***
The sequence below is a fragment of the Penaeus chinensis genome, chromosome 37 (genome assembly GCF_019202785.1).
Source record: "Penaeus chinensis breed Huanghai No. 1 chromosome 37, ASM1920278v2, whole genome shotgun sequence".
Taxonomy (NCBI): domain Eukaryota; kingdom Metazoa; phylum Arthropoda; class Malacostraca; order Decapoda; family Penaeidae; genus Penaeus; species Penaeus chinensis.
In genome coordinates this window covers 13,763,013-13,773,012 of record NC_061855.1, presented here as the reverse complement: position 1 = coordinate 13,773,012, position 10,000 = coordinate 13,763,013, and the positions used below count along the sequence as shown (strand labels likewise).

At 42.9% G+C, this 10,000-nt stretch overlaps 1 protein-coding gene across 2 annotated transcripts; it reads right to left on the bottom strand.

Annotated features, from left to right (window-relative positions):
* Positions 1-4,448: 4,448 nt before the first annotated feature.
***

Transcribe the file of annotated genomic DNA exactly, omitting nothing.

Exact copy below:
The sequence below is a fragment of the Penaeus chinensis genome, chromosome 37 (genome assembly GCF_019202785.1).
Source record: "Penaeus chinensis breed Huanghai No. 1 chromosome 37, ASM1920278v2, whole genome shotgun sequence".
Taxonomy (NCBI): domain Eukaryota; kingdom Metazoa; phylum Arthropoda; class Malacostraca; order Decapoda; family Penaeidae; genus Penaeus; species Penaeus chinensis.
In genome coordinates this window covers 13,763,013-13,773,012 of record NC_061855.1, presented here as the reverse complement: position 1 = coordinate 13,773,012, position 10,000 = coordinate 13,763,013, and the positions used below count along the sequence as shown (strand labels likewise).

At 42.9% G+C, this 10,000-nt stretch overlaps 1 protein-coding gene across 2 annotated transcripts; it reads right to left on the bottom strand.

Annotated features, from left to right (window-relative positions):
* Positions 1-4,448: 4,448 nt before the first annotated feature.